A Commentary by John Stott
1 Thessalonians 4:9-12. 3). Paul urges us to love one another (continued).
Paul frames his appeal to them in terms of brotherly love. His argument is that to work for one’s own living is a mark of love, because then we do not need to depend on the support of fellow Christians, while deliberately to give up work is a breach of love because then we become parasites on the body of Christ. Underlying this reasoning is the fact that a special kind of love binds the members of God’s family together. The word for this *brotherly love is Philadelphia*. In secular Greek and LXX it was used in relation to blood brothers and sisters, but in the New Testament it is applied to the fraternity of faith not blood (E.g. Rom.12:10; Heb.13:1; 1 Pet.1:22; 2 Pet.1:7). It is natural that those who know God as their Father should love one another as sisters and brothers in his family. So Paul writes that *about brotherly love* he does *not need to write* to them, since they themselves *have been taught by God to love each other (9). *And in fact*, he goes on, *you do love all the brothers throughout Macedonia* (10a). In what sense were they *theodidaktoi*, ‘God-taught’? Of course God had taught his people in the Old Testament to love their neighbour, and Jesus had given his disciples his ‘new commandment’ to ‘love one another’ (Jn.13:34). But Paul’s reference seems to be to teaching given neither by the Father in the Old Testament, nor by the Son during his public ministry, but rather by the Holy Spirit dwelling in our hearts. The prophets had promised that in the Messianic age all God’s people would receive the Spirit, be ‘taught by the Lord’ and know him (Is.54:13; Je.31:34), and in the New Testament it was believed that this promise had been fulfilled (Jn.6:45). In consequence, strictly speaking, beyond the ‘anointing from the Holy One’ (probably a reference to the Holy Spirit) no human teachers are essential (1 Jn.2:20, 27; cf. Gal.5:22). To love our brothers is an indispensable sign that ‘we have passed from death to life’ (1 Jn.3:14). Nevertheless, although the Thessalonians did not need further instruction from Paul about brotherly love, he proceeded to give it to them all the same; *Yet we urge you, brothers, to do so more and more* (10).
From this general teaching about brotherly love, Paul goes on to the particular manifestation of it which he sees to be missing in the *ataktoi*, who have given up working. He evidently has them in mind when he addresses three admonitions to the whole church. The first is this: *Make it your ambition to lead a quiet life* (11a). This is a striking oxymoron, or contradiction of terms, which could be rendered into English ‘make it your ambition to have no ambition!’ The idleness of the Thessalonians was apparently accompanied by a feverish excitement, which Paul wanted to damp down. As their second ambition they were to *mind* their *own business* (11b). As Paul was to write in his second letter, because they were ‘not busy’ with their own business, they had become ‘busy-bodies’ (2 Thess.3:11), meddling in other people’s matters. Thirdly, they were to *work with their own hands*, just as Paul had told them when he was with them (11c). It was the Greeks who despised manual work as degrading to free men and fit only for slaves. Christianity came into direct collision with this view. Paul the tentmaker reinforced the example of Jesus the carpenter and gave dignity to all honest human labour (E.g. 2 Thess.3:8-10; 1 Cor.4:12; Eph.4:28).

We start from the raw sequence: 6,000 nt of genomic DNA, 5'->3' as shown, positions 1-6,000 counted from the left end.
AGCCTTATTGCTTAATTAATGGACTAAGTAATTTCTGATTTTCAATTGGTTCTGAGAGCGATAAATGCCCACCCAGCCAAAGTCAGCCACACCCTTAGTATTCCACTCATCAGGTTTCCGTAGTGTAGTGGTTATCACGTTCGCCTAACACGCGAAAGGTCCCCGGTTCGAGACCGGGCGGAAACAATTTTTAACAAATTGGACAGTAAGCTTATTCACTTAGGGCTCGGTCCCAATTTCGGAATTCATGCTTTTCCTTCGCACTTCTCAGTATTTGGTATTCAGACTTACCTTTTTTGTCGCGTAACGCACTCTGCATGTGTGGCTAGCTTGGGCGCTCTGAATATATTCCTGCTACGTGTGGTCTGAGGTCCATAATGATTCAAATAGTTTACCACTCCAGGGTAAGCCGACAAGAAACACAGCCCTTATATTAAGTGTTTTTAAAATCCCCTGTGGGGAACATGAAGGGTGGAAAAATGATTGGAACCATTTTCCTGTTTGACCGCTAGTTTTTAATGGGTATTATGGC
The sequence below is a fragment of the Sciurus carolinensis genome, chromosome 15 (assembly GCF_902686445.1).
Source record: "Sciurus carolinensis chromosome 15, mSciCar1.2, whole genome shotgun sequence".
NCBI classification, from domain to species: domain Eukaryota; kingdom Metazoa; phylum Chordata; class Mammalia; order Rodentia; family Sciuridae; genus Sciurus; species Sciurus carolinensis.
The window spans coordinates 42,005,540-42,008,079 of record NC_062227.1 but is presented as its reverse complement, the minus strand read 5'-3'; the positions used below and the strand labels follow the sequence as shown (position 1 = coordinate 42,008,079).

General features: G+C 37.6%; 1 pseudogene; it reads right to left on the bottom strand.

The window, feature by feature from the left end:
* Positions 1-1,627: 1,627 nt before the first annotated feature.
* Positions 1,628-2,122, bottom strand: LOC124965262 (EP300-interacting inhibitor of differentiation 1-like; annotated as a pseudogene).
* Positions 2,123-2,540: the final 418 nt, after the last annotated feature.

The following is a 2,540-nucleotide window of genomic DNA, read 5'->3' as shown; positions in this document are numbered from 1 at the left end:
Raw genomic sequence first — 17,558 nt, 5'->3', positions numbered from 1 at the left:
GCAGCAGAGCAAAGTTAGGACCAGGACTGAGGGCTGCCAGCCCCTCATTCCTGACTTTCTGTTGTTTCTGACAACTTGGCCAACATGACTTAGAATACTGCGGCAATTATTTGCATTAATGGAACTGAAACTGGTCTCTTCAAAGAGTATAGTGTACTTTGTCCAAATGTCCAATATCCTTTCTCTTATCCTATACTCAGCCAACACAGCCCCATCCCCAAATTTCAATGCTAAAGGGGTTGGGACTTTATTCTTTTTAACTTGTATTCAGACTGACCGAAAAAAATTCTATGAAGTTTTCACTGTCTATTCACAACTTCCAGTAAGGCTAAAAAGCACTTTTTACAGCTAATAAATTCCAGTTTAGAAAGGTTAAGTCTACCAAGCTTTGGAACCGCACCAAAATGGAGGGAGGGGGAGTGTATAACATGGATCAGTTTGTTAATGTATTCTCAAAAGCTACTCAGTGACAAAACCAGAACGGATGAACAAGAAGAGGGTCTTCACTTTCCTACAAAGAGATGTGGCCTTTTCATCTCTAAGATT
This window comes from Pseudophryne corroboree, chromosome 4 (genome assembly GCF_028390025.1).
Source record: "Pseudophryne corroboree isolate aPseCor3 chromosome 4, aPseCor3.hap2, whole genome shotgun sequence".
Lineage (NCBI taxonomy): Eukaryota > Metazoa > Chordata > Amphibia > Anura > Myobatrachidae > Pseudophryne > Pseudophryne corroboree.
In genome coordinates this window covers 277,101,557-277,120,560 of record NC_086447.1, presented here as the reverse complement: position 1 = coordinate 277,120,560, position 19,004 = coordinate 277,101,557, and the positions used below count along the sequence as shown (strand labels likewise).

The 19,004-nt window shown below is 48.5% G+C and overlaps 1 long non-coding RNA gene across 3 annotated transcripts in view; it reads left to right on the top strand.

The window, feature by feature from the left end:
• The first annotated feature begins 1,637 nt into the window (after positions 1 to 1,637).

The apostle had two particular reasons for this threefold appeal to the Thessalonians to be quiet, non-interfering and hard-working. The first was that their *daily life* might *win the respect of outsiders* (12a, Cf. Col.4:5; 1 Pet.2:12), and the second that they might *not be dependent on anybody* (12b; cf. 2:9), but rather enjoy ‘an honourable independence’ (JBP). In this way Paul brings together the two communities to which all Christians belong – the world and the church, ‘outsiders’ and the Christian brotherhood. He is concerned about the Thessalonians’ relationship with both. He wants them to command the respect of unbelievers and not to be a burden on their fellow-believers.
We have no liberty to apply Paul’s teaching about work to the unwaged who are drawing unemployment benefit or living on welfare. The contemporary problem of unemployment is both a symptom of economic recession and a traumatic personal experience. What Paul is condemning here is not unemployment as such (when people want work but cannot find it) but idleness (when work is available but people do not want it). He is emphasizing that we should be keen to earn our own living, in order to support ourselves and our family, and so not need to rely on others. True, it is an expression of love to support others who are in need; but it is also an expression of love to support ourselves, so as not to need to be supported by others.
Tomorrow: 1 Thessalonians 4:1-12. Conclusion.
|The John Stott Bible Study is taken from The Message of 1 Thessalonians. The Bible Speaks Today John Stott. Used by permission of Inter-Varsity Press UK, Nottingham. All rights reserved.|